Galloway’s Tough Mudder training tips
This year, Tough Mudder tagged Galloway as one of its "Muddervators," or people who inspire and help others prepare to run the course. Below, he shares his tips and training advice for crossing the finish line and making the most of your race-day experience.
1. Run outside whenever you can—even better, take your run to the trails whenever possible. The terrain on a Tough Mudder course is nothing like running on a treadmill or even on pavement. Often times, people are so focused on the obstacles that they overlook the running portion, but the full Tough Mudder is 10-12 miles so make sure you’re ready for that.
2. When running outside, keep in mind that you’re not training for a marathon. You’ll have plenty of time to rest between obstacles, so work on your sprints and interval running instead of longer distances. On race day, take time in between obstacles to talk with your team, get to know some of your fellow Mudders, and pause to rest so you can conserve energy to enable you to finish the course.
3. Do movements that mimic obstacles. Work on strengthening your back and “pulling muscles” as many of the obstacles require good upper-body strength. Moves like pull-ups, dumbbell curls and push-ups will strengthen your arms, chest, lats and shoulders.
4. You don’t need a fancy gym membership or lots of equipment. I find ways to train even when I’m at the park with my kids. Do things that simulate what you’ll do on the course, such as pull-ups, dips or monkey bars.
5. It’s better to look crazy doing a fitness regime that works, than not be prepared for the course. That said, I often do things like army-crawls on an open field or even my front lawn to get used to some of the obstacles. It’s one of the best ways to work your whole body.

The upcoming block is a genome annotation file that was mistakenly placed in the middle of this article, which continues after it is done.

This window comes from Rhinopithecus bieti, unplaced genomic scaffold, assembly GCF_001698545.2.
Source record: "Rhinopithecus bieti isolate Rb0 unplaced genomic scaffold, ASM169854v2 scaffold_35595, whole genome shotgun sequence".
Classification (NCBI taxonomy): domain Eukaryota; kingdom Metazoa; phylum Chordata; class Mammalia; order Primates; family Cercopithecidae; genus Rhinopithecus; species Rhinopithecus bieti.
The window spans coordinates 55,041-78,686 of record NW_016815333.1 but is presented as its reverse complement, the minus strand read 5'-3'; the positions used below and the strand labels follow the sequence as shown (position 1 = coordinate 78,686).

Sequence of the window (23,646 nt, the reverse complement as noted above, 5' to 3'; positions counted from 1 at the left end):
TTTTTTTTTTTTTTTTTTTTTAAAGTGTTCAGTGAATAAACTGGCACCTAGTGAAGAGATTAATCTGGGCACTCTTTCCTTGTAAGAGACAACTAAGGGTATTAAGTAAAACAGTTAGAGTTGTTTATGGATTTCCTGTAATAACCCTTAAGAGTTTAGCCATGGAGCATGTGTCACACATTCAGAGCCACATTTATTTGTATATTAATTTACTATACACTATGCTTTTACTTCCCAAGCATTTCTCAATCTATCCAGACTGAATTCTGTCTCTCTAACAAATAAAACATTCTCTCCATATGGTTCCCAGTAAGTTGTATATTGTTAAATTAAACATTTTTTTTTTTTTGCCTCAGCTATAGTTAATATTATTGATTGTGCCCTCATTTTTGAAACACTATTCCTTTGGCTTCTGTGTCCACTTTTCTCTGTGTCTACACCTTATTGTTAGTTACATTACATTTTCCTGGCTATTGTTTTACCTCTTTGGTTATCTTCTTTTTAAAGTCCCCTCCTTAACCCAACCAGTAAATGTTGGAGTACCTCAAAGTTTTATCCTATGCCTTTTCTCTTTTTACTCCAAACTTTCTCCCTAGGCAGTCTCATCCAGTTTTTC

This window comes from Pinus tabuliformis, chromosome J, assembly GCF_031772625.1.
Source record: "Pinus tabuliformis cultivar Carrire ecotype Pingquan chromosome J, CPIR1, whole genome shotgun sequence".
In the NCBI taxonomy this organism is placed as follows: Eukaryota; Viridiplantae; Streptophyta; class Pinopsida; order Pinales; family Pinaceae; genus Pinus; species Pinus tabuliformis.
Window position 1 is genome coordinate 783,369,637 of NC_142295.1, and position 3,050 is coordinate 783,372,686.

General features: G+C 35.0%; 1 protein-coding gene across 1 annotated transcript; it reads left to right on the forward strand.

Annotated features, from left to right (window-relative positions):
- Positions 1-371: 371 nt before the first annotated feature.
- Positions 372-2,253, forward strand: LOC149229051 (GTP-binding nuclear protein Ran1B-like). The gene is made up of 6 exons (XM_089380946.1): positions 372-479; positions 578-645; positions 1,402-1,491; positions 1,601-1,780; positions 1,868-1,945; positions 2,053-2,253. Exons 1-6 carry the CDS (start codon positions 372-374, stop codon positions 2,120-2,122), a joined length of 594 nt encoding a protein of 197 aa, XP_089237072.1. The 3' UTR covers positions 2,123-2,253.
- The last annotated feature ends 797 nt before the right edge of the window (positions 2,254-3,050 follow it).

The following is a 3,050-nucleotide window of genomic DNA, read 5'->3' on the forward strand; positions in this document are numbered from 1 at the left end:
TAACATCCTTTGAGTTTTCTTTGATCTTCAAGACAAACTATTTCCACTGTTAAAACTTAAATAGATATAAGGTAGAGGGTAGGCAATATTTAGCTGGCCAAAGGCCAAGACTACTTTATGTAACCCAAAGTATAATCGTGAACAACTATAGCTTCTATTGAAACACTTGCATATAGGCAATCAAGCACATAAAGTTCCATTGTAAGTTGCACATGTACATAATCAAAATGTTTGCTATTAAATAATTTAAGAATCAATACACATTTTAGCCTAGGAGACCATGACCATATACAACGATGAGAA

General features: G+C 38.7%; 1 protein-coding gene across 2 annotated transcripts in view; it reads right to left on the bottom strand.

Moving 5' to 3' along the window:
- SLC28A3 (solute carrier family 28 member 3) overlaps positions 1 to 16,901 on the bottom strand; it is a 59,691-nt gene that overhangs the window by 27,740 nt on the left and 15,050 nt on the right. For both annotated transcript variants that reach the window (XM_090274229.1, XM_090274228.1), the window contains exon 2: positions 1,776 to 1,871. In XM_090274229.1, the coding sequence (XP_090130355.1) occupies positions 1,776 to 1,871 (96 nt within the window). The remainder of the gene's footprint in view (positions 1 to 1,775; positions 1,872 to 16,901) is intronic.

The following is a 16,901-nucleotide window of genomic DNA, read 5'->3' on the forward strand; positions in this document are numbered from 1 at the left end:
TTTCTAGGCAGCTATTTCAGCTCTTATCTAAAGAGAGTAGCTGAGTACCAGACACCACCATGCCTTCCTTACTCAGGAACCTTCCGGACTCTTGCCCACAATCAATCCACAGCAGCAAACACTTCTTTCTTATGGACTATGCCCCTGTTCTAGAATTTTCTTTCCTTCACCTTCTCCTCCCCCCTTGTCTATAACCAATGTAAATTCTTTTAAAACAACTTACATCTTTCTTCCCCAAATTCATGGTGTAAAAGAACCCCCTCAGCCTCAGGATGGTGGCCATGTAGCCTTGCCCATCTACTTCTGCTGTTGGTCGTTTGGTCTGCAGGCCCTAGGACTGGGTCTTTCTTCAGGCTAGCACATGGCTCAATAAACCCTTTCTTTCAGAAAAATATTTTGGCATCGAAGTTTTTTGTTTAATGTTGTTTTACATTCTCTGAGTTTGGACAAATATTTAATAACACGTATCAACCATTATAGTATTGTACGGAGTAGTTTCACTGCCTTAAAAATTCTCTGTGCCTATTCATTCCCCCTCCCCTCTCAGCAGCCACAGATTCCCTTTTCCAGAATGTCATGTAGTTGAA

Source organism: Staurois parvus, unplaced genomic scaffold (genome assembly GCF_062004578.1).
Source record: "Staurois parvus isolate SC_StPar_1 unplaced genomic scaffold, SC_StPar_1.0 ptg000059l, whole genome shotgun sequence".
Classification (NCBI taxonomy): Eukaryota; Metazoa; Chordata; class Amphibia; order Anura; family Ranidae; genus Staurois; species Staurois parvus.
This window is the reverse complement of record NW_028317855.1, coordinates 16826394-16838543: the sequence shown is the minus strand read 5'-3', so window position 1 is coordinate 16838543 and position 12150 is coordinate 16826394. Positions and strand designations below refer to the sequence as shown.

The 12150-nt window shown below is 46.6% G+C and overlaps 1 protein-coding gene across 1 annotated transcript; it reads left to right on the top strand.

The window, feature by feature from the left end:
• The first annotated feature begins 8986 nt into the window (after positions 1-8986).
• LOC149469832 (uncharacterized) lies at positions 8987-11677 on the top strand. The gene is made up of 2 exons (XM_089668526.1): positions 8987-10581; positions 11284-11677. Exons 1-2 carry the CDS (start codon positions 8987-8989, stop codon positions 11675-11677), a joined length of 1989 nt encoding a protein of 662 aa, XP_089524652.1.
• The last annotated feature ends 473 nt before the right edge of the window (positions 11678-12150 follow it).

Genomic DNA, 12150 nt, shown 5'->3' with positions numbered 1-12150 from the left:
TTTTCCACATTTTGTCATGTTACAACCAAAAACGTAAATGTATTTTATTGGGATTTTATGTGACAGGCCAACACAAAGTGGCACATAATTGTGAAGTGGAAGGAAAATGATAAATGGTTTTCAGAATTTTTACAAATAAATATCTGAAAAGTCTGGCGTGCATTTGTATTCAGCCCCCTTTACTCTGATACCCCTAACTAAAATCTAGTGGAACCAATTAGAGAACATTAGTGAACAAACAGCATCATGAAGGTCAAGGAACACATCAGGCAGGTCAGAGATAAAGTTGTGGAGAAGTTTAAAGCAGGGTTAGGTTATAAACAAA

6. Training harder is not an excuse to eat whatever you want. Nutrition is critical and you’ll need that energy on the course, so make sure you’re eating foods that nourish your body. And don’t be afraid of important carbs. Get rid of white bread but be sure to fuel up on things like brown rice and sweet potatoes.
7. Don’t wear baggy clothing, 100%-cotton material or anything that absorbs water. You want gear that’s non-absorbent and moisture-wicking, and shoes that drain easily. Merrell is my go-to brand for Tough Mudder.
8. Train with a partner, preferably one of your team members. Having a partner will give you both the accountability to train hard and often, and the motivation to push to the limit. The course is more mental than physical and you’ll also be more prepared to conquer the course together if you can train as a team.
9. Rest. Giving your body time to recover is just as important as training. Take to time to rest, recover and rehydrate.
10. Find ways to stay motivated. I train with a buddy or teammate to hold myself accountable on the days when I feel like skipping a workout. I always try to remember why I do Tough Mudder—to be my best self, work together, inspire others, and prove to myself that I’m capable of overcoming any obstacles. You may surprise yourself—one of my best workouts happen on days that I was contemplating skipping a workout. You’ll never regret it.